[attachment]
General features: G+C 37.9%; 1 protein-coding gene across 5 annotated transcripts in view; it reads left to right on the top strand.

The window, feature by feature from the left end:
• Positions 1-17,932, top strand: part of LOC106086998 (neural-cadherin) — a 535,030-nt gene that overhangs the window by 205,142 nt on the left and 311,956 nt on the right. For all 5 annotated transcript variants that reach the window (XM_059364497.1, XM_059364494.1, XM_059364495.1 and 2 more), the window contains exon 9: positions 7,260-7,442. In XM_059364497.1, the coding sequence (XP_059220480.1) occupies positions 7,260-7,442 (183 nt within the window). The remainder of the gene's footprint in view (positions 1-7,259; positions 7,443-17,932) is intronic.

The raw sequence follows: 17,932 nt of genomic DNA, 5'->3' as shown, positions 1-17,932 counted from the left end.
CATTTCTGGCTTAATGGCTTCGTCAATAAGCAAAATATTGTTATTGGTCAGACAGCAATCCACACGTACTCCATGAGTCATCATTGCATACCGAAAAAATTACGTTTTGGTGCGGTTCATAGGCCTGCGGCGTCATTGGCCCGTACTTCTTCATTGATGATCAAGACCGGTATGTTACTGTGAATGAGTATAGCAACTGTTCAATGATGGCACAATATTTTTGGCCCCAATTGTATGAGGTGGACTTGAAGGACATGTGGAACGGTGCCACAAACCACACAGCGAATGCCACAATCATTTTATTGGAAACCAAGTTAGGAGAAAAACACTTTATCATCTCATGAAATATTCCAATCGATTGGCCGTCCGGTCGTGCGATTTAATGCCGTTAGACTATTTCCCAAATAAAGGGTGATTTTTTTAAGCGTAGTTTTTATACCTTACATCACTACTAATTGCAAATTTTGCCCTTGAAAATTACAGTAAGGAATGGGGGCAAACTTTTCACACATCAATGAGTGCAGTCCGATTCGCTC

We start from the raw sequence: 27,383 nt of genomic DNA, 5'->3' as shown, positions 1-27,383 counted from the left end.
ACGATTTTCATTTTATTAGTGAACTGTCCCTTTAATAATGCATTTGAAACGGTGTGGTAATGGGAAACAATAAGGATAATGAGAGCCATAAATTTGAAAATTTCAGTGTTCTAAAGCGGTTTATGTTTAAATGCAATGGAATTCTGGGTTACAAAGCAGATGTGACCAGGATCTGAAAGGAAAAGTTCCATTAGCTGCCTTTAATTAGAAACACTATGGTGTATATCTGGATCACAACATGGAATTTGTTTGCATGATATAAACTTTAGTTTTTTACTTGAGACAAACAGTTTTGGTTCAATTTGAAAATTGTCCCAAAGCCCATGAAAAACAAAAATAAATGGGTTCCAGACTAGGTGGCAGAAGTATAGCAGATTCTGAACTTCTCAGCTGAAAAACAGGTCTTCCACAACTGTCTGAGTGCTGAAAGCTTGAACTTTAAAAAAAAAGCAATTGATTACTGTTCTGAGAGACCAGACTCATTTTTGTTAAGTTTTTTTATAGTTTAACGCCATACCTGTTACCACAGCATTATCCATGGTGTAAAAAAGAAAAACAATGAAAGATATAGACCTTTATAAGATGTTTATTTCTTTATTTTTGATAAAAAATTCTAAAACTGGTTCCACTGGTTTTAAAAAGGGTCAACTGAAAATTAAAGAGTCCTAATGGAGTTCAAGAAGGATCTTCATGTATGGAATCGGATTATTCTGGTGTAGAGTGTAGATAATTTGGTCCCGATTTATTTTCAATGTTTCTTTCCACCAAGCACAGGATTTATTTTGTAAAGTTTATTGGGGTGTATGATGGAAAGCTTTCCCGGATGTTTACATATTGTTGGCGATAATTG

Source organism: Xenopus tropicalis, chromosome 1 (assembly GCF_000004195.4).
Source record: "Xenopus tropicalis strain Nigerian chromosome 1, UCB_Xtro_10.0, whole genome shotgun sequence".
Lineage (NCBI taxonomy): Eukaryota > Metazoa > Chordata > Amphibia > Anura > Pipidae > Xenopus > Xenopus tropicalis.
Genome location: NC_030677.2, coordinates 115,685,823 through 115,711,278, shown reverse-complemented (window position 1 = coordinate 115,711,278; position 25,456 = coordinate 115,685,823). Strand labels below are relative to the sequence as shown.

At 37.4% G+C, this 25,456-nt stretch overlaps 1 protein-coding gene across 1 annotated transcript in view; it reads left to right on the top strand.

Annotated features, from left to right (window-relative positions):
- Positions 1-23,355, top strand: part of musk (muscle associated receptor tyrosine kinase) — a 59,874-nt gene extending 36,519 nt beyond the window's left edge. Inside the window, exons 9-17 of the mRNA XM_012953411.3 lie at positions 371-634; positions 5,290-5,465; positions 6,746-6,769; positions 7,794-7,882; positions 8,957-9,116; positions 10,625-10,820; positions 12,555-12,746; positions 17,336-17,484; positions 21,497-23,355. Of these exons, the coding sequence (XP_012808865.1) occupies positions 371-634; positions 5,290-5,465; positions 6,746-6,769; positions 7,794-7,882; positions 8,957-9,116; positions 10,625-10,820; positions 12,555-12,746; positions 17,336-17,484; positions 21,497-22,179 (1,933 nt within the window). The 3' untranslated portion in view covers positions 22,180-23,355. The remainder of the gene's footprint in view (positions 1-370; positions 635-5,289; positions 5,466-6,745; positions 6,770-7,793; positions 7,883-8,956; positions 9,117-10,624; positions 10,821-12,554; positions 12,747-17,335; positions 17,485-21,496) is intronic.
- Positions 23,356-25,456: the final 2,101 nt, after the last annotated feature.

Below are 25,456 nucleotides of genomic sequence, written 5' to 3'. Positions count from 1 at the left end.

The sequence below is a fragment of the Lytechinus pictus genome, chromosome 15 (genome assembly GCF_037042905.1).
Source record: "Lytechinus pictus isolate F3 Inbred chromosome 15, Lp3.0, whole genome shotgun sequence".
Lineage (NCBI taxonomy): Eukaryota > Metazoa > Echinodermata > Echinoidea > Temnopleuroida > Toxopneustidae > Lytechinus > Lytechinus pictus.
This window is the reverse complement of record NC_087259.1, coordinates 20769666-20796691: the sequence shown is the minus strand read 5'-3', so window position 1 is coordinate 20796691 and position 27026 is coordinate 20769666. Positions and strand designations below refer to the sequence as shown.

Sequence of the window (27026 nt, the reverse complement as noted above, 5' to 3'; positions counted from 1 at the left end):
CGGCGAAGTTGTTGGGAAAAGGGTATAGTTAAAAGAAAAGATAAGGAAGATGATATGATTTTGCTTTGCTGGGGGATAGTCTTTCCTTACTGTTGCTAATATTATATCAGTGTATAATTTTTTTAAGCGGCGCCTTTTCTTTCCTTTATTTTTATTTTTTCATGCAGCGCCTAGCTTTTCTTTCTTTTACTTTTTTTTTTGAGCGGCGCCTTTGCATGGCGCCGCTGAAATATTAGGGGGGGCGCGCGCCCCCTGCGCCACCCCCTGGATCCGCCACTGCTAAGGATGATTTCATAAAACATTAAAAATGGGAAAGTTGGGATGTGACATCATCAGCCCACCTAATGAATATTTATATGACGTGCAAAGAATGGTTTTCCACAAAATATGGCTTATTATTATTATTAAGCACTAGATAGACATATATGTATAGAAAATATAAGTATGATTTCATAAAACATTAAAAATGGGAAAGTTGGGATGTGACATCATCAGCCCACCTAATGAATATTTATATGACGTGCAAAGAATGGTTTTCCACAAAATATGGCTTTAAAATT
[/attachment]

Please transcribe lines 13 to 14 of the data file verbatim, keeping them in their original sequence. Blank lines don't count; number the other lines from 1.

Annotated features, from left to right (window-relative positions):
- Positions 1-23,355, top strand: part of musk (muscle associated receptor tyrosine kinase) — a 59,874-nt gene extending 36,519 nt beyond the window's left edge. Inside the window, exons 9-17 of the mRNA XM_012953411.3 lie at positions 371-634; positions 5,290-5,465; positions 6,746-6,769; positions 7,794-7,882; positions 8,957-9,116; positions 10,625-10,820; positions 12,555-12,746; positions 17,336-17,484; positions 21,497-23,355. Of these exons, the coding sequence (XP_012808865.1) occupies positions 371-634; positions 5,290-5,465; positions 6,746-6,769; positions 7,794-7,882; positions 8,957-9,116; positions 10,625-10,820; positions 12,555-12,746; positions 17,336-17,484; positions 21,497-22,179 (1,933 nt within the window). The 3' untranslated portion in view covers positions 22,180-23,355. The remainder of the gene's footprint in view (positions 1-370; positions 635-5,289; positions 5,466-6,745; positions 6,770-7,793; positions 7,883-8,956; positions 9,117-10,624; positions 10,821-12,554; positions 12,747-17,335; positions 17,485-21,496) is intronic.